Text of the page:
February 9, 2006


based on the new blogging guidelines outlined by our legal department, i am required to note that... The views expressed on this blog are my own and do not necessarily reflect the views of Oracle. it's common knowledge, and has been reported in the media today, that oracle is laying off some 2000 or so employees. i found that particular link, buried among a list of yahoo! finance notes on the ORCL page. as an aside, i think links that actually affect people's lives beyond "my portfolio lost $150!" should be particularly bold. yahoo!: get on that. of course, regular readers will remember that i seem to have gone through a similar experience last year when the peoplesoft merger occurred. i wrote then that it was my first taste of corporate innocence lost. it was precisely because of that experience that i felt like today would be different. i would be able to emotionally stand the events of the day. not so. i know it's all business and, gosh, for the shareholders this will provide some change in equity value, but it is utterly impossible to reconcile those facts in your head with the emotion of people losing jobs when you experience it firsthand. i challenge anyone to walk into their company on the day of lay-offs and not be emotionally affected by the situation. maybe when i've experienced it ten times, but certainly not two (and i certainly would rather not find out if ten is enough). i write this not to blame anyone, because there is no blame, but just to provide some color to the commentary of the day. 2000 people means 2000 of these snapshots: - walking into the building in the morning, i was struck by the somber mood of the whole company. people walked around, shifting their eyes, trying to determine through your gestures where you stood on the chopping block. some things i noticed: 1) the particularly vigilant pose of the badge security guard, making sure ex-employees did not dodge their way up into the building, 2) the downtrodden look on employee faces when they saw ANY (innocuous, on any other day) cardboard box, 3) the wordless shakings of heads between colleagues, indicating that either they hadn't yet heard or they weren't coming back. - i went to target at lunch to run some quick errands and saw a member of our team aimlessly walking through the aisles. i said a quick hello and knew immediately from the look on her face. ashes. - the insightful note by a manager who no longer is managing anyone: "i'm all out of cigarettes. i've never had to supply so many non-smokers as i did today." i respect him as much as anyone here at oracle and seeing how he felt by the look on his face today, i can understand the loaded nature of his statement. - the announcement of a mentor, as he came by my desk, just saying "i'm going to go home for the day. this is just depressing." - and most heartwrenching of all, walking through the entire process of anxiety, fear, acceptance, humor, sadness, and finality with my cubemate. she had sat next to me for the past 18 months, minus three during her maternity leave. the last week she had gone through the full range of human emotion, knowing that her time here was probably up. this morning, finding out that she had a mysterious meeting on her calendar, the only words that could escape her mouth between sobs were "do you have any tissues?" as i helped her carry boxes down this afternoon, we were met in the lobby by her husband and their baby girl. as tears came down her face, her cute little baby stumbled around happily in her pink sweater and matching pants with the help of dad. it was the oddest dichotomy and, perhaps, the perfect visual of my post yesterday. the constant emotional stream of crises for the adult. the idyllic and ideal innocence of the child. a startlingly emotional moment for the outsider, making even grown men in the lobby teary-eyed. i audibly heard the words in an english accent, "what a *fucking* day..." when i was little, i once read the book ender's game. in it, ender and his friends unknowingly send numerous troops to an epic battle for galactic supremacy. they think that they're playing a game when it is in fact real life controlled from a distance. the powers-that-be justify the pain of some for the salvation of all. in the end, ender is incredibly torn by the emotion of the event. i imagine today that somewhere the powers-that-be at oracle justify the reduction in force through revenues and profits and rising stock prices. i just hope they have a little bit of ender inside of them: a little bit of humanity.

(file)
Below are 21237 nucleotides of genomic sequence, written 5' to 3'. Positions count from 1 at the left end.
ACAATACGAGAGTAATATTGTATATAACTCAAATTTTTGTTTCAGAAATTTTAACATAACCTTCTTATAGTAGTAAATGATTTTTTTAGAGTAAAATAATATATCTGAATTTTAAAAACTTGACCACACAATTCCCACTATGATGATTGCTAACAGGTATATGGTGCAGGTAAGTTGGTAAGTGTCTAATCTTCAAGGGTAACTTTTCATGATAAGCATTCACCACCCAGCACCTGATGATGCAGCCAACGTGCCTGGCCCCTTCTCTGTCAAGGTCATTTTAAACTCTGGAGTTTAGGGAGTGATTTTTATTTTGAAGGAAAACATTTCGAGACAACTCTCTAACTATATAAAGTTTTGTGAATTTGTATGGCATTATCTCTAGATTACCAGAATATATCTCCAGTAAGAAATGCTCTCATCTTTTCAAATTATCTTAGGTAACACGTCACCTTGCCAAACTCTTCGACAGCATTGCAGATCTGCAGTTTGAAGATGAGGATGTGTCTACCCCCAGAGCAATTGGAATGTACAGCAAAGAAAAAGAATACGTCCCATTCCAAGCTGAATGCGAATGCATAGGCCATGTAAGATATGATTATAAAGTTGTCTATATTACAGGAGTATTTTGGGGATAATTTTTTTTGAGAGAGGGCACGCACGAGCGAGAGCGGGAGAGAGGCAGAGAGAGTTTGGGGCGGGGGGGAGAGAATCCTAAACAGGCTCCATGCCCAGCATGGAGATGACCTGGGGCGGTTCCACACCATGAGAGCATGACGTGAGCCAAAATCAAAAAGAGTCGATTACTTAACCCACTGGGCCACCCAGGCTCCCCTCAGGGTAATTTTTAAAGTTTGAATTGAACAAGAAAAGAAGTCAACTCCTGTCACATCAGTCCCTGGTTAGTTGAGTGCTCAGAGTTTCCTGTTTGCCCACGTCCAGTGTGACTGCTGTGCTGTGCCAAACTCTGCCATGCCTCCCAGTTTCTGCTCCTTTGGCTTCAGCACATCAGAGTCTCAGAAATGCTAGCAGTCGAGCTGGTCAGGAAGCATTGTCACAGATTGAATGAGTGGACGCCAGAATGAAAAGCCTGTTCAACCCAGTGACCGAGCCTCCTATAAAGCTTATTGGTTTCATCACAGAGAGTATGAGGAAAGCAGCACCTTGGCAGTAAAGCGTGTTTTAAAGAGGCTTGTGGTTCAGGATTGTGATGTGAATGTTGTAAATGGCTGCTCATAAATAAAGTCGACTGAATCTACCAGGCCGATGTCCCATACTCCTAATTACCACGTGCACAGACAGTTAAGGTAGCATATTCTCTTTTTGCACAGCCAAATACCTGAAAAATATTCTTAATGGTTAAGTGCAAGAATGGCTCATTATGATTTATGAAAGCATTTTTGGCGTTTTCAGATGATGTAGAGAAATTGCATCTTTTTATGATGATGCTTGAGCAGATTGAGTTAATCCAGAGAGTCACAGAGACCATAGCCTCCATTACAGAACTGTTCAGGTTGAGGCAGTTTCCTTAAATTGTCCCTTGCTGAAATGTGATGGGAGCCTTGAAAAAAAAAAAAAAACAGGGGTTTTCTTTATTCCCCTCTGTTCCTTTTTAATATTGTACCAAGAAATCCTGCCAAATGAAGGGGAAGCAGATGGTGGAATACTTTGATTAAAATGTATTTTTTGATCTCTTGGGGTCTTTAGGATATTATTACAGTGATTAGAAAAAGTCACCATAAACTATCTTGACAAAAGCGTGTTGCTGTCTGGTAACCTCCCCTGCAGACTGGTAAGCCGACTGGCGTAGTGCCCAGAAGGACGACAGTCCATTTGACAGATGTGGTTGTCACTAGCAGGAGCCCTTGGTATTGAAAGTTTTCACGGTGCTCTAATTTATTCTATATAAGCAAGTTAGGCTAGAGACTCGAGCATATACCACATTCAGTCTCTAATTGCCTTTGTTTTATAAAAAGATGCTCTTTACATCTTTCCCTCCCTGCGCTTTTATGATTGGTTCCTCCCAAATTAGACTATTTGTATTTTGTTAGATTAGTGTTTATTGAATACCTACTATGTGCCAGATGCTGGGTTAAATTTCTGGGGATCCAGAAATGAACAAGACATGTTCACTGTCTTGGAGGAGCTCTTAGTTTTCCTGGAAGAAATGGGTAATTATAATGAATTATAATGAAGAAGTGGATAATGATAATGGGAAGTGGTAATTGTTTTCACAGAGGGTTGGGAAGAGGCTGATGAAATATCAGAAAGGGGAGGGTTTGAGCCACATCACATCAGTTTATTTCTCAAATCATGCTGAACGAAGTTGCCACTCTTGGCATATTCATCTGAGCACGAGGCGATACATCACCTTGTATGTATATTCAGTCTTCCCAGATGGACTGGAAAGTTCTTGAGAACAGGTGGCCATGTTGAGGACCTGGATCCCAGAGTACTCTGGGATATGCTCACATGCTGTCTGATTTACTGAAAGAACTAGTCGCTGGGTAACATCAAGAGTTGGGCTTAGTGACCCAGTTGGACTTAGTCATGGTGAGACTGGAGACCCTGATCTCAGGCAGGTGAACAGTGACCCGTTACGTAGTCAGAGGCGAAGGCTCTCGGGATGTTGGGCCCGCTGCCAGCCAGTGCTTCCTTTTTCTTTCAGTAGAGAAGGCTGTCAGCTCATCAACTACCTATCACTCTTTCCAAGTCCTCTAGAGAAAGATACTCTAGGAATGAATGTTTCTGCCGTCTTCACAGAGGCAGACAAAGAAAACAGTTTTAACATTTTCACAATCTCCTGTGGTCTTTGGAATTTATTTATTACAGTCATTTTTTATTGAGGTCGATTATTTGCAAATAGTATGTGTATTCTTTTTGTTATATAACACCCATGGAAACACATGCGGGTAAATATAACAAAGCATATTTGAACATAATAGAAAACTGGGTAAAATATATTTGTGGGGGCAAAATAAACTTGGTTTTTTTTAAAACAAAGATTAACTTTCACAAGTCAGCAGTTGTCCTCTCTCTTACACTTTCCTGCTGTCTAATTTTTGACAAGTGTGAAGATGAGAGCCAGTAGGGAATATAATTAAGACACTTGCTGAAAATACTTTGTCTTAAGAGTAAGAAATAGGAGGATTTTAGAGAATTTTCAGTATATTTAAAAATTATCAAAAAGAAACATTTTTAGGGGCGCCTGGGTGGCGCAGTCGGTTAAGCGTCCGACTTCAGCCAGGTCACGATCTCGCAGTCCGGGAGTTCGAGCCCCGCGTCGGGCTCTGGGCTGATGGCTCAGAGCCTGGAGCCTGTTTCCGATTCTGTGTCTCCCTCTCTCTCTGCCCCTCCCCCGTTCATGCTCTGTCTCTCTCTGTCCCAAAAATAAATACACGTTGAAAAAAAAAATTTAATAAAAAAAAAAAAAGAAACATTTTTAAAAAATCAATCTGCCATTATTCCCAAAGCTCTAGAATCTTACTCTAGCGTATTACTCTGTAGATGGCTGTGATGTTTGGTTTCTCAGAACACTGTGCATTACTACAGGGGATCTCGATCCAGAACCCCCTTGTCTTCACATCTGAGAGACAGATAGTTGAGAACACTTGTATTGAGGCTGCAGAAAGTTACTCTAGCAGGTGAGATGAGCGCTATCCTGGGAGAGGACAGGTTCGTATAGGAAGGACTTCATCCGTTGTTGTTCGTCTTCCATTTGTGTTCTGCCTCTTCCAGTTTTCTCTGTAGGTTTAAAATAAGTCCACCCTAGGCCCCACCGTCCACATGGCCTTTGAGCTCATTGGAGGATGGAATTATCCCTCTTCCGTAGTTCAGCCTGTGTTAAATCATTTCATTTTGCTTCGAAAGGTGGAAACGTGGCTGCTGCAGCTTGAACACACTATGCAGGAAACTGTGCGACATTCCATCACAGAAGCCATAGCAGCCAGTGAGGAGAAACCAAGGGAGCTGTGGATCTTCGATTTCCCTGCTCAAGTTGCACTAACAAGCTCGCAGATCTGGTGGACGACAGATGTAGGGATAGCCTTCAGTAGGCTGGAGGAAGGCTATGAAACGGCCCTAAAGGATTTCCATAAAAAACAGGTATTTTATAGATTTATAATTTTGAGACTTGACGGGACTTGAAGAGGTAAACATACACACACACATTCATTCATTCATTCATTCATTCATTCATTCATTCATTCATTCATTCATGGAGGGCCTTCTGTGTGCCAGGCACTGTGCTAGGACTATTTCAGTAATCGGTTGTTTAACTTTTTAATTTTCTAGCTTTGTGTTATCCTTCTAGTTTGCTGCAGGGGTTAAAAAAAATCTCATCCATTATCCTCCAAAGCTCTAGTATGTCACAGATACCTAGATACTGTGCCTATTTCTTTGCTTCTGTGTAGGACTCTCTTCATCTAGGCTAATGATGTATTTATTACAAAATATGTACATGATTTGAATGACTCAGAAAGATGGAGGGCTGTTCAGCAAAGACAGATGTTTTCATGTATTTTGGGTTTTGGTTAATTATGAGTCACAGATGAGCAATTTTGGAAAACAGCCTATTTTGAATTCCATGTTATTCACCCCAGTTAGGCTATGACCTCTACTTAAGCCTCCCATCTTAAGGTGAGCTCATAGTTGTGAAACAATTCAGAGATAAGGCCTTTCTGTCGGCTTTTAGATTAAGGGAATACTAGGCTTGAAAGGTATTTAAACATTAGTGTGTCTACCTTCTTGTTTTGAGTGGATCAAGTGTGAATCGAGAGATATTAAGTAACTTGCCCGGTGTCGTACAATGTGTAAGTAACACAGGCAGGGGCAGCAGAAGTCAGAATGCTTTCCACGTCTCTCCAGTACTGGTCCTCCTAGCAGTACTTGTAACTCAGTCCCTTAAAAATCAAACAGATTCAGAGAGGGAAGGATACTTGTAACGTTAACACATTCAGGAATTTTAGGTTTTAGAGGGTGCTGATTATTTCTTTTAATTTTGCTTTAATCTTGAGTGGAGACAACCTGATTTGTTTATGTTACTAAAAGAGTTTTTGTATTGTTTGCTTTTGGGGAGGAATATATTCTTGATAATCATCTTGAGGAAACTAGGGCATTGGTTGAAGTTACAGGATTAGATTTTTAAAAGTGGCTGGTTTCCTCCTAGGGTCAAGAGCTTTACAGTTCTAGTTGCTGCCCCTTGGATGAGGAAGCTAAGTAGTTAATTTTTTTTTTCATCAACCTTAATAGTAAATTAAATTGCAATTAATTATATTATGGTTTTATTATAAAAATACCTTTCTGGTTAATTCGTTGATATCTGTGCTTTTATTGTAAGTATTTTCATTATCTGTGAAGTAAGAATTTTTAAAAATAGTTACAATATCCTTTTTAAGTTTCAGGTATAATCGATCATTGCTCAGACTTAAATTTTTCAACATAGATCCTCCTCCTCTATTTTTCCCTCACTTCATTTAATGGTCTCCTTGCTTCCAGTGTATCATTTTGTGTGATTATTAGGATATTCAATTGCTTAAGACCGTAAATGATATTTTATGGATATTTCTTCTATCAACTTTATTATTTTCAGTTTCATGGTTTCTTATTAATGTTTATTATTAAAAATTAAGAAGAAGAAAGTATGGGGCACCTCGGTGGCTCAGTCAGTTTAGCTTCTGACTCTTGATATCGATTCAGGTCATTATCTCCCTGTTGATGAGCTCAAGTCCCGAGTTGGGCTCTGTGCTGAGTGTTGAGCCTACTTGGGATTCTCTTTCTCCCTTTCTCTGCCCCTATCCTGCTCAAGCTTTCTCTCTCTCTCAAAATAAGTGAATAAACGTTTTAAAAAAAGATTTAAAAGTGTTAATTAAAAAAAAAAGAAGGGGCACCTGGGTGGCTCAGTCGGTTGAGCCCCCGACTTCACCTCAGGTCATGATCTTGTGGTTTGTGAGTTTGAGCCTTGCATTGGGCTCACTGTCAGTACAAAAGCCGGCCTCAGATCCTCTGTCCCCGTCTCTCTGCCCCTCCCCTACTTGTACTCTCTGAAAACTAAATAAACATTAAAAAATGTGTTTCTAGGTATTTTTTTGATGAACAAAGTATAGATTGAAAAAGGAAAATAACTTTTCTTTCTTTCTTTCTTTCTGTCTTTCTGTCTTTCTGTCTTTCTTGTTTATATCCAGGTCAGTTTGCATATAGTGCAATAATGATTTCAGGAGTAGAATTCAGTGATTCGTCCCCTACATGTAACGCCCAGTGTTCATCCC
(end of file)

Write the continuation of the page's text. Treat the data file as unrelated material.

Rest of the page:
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At 2/10/2006 12:48:00 AM, Anonymous ives said...

oh larry ellison

At 2/10/2006 12:48:00 AM, Blogger poisoniivy said...


At 2/10/2006 10:42:00 AM, Anonymous kma said...

thats heavy yo.


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